Skip to Main Content
Book Chapter

Mechanical constraints on kink band and thrust development in the Appalachian Plateau, USA

Statoil ASA, Forusbeen 50, 4035, Stavanger, Norway
Search for other works by this author on:
Statoil ASA, Forusbeen 50, 4035, Stavanger, Norway
Search for other works by this author on:
January 01, 2017


The internal deformation of the Appalachian Plateau décollement sheet has a distinctive style involving kink bands and thrusts. In areas where the décollement sheet is underlain by thin salt, the dominant structures are thrusts developed at shallow levels, underlain by a series of steep kink bands that terminate downwards at the Silurian salt décollement. Where the salt is thick, large asymmetrical anticlines developed with hinterland-verging kinks on their back-limbs that deformed the entire supra-salt sequence. In order to understand the constraints on deformation, we have used analytical mechanical modelling based on the maximum strength theorem. The simplified model consists of three layers: two are fluids and the third, intervening layer is a stratified competent material. The model is compressed horizontally and the predictions made are based on the kinematic approach of classical limit analysis. Two modes of deformation are investigated: the thrust and the kink band. The modelling shows that kink bands dominate deformation at large burial depth. At shallower depth and small regional bedding dip, the dominant mode is thrusting. In areas of open folding it is predicted that through-going hinterland-verging kink bands will form at a critical limb dip angle of about 10°.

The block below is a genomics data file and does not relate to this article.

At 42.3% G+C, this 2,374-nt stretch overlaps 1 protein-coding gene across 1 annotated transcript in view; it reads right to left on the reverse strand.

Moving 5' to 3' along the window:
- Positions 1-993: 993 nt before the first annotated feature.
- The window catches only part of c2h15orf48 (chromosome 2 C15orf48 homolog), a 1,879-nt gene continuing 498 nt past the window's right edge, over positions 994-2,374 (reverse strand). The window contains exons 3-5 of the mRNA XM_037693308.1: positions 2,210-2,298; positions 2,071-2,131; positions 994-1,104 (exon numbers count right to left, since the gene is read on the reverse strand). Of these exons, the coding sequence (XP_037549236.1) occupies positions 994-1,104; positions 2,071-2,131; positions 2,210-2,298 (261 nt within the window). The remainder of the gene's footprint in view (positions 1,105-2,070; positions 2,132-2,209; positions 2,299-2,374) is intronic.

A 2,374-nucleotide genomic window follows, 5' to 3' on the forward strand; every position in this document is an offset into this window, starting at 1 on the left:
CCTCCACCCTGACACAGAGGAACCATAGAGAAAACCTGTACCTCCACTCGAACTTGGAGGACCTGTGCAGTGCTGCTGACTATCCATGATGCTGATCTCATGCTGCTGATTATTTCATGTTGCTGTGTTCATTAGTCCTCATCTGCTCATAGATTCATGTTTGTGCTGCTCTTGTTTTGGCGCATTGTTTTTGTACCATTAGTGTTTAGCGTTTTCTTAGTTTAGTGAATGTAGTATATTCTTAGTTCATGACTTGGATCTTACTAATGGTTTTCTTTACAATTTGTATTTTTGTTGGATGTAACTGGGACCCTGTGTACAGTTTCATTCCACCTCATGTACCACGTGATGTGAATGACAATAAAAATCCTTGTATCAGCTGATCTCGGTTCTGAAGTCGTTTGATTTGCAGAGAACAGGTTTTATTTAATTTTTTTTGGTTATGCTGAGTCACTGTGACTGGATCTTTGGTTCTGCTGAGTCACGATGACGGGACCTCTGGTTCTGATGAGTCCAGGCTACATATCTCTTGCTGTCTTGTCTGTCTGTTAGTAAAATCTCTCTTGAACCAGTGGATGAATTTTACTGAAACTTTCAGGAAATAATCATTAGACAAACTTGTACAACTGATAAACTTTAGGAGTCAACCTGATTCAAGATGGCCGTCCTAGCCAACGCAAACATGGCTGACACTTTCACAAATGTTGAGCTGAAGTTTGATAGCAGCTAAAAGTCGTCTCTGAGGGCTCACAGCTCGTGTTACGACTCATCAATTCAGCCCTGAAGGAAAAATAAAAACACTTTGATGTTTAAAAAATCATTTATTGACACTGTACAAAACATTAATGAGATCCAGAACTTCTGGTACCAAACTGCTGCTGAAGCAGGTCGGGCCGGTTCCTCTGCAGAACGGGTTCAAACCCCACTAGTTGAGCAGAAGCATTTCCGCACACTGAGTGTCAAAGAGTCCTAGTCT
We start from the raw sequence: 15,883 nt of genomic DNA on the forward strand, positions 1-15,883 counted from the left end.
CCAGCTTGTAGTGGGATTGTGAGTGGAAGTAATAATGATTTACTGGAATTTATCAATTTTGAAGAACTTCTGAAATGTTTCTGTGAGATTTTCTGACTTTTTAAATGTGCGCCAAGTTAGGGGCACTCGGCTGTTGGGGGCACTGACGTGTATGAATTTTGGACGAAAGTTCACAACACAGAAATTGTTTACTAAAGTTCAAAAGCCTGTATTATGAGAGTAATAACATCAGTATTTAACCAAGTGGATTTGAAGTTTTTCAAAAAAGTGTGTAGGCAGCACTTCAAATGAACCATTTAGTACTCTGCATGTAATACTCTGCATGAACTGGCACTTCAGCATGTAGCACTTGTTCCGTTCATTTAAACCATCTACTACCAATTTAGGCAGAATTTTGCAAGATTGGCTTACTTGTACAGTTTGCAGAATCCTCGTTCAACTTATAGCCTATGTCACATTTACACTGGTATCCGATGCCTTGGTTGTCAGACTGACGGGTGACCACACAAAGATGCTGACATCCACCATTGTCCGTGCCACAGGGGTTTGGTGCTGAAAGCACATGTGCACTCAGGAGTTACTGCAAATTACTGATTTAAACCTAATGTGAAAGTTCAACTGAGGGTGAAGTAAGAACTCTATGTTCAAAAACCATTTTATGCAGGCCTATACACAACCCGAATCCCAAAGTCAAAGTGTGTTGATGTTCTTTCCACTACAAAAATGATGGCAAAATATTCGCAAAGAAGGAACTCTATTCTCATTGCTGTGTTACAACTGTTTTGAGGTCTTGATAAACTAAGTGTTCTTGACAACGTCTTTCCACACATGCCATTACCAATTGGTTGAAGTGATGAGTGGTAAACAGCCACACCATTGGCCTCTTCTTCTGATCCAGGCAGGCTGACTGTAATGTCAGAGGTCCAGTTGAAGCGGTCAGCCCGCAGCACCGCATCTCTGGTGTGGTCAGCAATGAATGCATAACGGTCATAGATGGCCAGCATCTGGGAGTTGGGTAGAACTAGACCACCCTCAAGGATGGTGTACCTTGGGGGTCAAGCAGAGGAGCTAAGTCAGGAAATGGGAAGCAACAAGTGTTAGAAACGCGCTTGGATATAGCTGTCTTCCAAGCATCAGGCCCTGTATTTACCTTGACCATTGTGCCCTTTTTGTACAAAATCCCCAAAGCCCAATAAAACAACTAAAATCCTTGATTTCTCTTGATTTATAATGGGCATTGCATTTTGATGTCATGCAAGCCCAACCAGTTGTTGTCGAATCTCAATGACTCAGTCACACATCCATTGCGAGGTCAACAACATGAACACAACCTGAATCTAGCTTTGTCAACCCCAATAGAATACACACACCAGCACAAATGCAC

Supplementary material: Technical details of the mechanical theory behind this article are available at

You do not currently have access to this article.
Don't already have an account? Register

Figures & Tables


Geological Society, London, Special Publications

Geomechanics and Geology

Geological Society of London
ISBN electronic:
Publication date:
January 01, 2017




A comprehensive resource of eBooks for researchers in the Earth Sciences

This Feature Is Available To Subscribers Only

Sign In or Create an Account

This PDF is available to Subscribers Only

View Article Abstract & Purchase Options

For full access to this pdf, sign in to an existing account, or purchase an annual subscription.

Subscribe Now